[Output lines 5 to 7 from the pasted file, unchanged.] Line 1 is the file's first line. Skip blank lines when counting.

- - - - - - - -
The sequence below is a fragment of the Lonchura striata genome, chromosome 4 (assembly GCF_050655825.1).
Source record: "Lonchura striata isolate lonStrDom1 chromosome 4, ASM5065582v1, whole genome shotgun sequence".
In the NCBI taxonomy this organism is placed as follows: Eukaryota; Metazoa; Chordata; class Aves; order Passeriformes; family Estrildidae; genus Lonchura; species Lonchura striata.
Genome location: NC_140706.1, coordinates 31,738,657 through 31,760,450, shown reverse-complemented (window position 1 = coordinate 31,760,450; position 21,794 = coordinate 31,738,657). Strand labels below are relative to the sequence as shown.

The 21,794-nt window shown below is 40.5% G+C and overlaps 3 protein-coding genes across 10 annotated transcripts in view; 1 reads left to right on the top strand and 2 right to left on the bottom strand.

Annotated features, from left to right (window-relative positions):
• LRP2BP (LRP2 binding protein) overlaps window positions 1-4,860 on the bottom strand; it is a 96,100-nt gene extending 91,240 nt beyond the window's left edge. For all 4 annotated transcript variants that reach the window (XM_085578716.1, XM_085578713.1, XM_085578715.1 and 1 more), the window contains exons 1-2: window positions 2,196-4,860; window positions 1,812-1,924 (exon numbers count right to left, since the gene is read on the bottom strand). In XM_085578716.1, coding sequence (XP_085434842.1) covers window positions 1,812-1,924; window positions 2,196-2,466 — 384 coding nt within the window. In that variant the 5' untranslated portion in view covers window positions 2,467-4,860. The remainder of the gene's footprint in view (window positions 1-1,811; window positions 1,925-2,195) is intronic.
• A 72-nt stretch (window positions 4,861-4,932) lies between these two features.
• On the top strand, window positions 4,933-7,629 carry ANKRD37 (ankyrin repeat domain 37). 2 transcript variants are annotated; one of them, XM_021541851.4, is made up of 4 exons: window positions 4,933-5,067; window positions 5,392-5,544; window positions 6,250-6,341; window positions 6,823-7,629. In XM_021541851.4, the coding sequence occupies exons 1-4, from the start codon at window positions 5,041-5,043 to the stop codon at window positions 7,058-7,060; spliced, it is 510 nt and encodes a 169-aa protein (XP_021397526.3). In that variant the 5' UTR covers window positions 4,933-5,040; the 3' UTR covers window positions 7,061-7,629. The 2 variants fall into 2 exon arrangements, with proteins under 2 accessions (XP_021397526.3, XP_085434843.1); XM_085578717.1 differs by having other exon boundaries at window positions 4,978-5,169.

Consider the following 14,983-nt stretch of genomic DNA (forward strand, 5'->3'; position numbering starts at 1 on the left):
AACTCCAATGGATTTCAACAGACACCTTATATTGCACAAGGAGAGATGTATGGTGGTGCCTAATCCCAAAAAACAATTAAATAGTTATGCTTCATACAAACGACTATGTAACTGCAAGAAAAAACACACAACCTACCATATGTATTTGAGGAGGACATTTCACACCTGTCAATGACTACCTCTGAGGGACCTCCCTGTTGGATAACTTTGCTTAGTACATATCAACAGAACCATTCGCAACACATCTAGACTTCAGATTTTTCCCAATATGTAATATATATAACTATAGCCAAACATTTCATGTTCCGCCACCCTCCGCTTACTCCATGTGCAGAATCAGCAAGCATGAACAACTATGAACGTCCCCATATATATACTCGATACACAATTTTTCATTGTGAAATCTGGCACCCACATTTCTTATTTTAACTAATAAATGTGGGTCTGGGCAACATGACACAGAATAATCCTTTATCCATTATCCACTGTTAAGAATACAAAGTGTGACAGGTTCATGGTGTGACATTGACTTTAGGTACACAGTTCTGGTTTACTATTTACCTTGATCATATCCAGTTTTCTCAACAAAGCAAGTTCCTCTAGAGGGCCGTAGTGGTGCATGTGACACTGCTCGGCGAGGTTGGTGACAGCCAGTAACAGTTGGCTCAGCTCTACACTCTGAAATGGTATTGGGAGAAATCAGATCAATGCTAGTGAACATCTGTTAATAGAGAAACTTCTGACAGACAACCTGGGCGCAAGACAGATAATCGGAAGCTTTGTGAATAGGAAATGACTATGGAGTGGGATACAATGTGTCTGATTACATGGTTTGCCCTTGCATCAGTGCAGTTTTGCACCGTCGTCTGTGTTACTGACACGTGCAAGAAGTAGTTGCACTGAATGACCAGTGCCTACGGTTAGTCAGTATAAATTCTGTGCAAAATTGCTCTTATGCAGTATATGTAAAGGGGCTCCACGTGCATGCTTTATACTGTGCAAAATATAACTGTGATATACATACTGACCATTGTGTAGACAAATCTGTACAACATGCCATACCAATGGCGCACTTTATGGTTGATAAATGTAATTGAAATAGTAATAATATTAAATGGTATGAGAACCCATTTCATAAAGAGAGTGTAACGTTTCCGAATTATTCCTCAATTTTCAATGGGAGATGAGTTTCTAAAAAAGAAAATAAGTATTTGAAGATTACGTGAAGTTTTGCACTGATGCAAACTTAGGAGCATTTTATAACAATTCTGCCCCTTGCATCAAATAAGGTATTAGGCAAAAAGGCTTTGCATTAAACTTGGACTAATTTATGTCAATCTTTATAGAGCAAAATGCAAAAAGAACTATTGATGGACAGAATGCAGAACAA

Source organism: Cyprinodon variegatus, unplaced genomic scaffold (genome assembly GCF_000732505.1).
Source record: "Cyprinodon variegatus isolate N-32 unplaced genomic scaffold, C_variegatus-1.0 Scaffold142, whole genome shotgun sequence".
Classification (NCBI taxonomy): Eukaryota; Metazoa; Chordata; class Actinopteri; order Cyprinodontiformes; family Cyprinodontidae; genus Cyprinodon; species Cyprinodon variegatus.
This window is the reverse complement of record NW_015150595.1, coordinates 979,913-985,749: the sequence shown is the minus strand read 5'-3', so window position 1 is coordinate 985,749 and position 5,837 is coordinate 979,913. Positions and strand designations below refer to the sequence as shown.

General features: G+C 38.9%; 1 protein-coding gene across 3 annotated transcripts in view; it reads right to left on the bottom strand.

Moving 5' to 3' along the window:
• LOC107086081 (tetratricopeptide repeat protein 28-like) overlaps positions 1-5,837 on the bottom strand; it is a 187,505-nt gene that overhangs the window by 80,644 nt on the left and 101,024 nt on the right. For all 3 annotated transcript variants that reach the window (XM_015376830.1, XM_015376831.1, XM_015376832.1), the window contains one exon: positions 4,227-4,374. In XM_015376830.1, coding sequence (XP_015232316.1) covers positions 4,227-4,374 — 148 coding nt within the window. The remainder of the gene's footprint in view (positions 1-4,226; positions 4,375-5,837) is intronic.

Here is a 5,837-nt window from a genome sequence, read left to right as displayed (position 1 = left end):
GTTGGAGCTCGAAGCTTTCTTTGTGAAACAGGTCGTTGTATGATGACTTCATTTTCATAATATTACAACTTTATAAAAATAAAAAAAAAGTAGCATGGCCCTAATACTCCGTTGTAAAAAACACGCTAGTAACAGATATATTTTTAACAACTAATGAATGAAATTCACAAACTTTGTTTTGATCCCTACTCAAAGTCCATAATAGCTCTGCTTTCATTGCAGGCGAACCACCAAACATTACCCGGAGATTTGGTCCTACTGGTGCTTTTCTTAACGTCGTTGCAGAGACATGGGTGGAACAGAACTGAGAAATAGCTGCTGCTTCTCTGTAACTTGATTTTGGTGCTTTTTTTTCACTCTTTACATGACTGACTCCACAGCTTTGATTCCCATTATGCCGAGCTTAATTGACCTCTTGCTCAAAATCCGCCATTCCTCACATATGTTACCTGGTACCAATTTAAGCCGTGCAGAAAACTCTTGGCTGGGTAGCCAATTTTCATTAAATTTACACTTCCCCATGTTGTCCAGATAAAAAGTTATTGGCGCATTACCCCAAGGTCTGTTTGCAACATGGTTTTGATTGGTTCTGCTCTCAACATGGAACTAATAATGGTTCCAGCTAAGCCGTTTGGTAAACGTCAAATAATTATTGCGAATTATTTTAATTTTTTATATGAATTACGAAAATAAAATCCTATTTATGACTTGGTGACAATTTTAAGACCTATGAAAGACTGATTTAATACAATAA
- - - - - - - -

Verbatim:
The 21,794-nt window shown below is 40.5% G+C and overlaps 3 protein-coding genes across 10 annotated transcripts in view; 1 reads left to right on the top strand and 2 right to left on the bottom strand.

Annotated features, from left to right (window-relative positions):
• LRP2BP (LRP2 binding protein) overlaps window positions 1-4,860 on the bottom strand; it is a 96,100-nt gene extending 91,240 nt beyond the window's left edge. For all 4 annotated transcript variants that reach the window (XM_085578716.1, XM_085578713.1, XM_085578715.1 and 1 more), the window contains exons 1-2: window positions 2,196-4,860; window positions 1,812-1,924 (exon numbers count right to left, since the gene is read on the bottom strand). In XM_085578716.1, coding sequence (XP_085434842.1) covers window positions 1,812-1,924; window positions 2,196-2,466 — 384 coding nt within the window. In that variant the 5' untranslated portion in view covers window positions 2,467-4,860. The remainder of the gene's footprint in view (window positions 1-1,811; window positions 1,925-2,195) is intronic.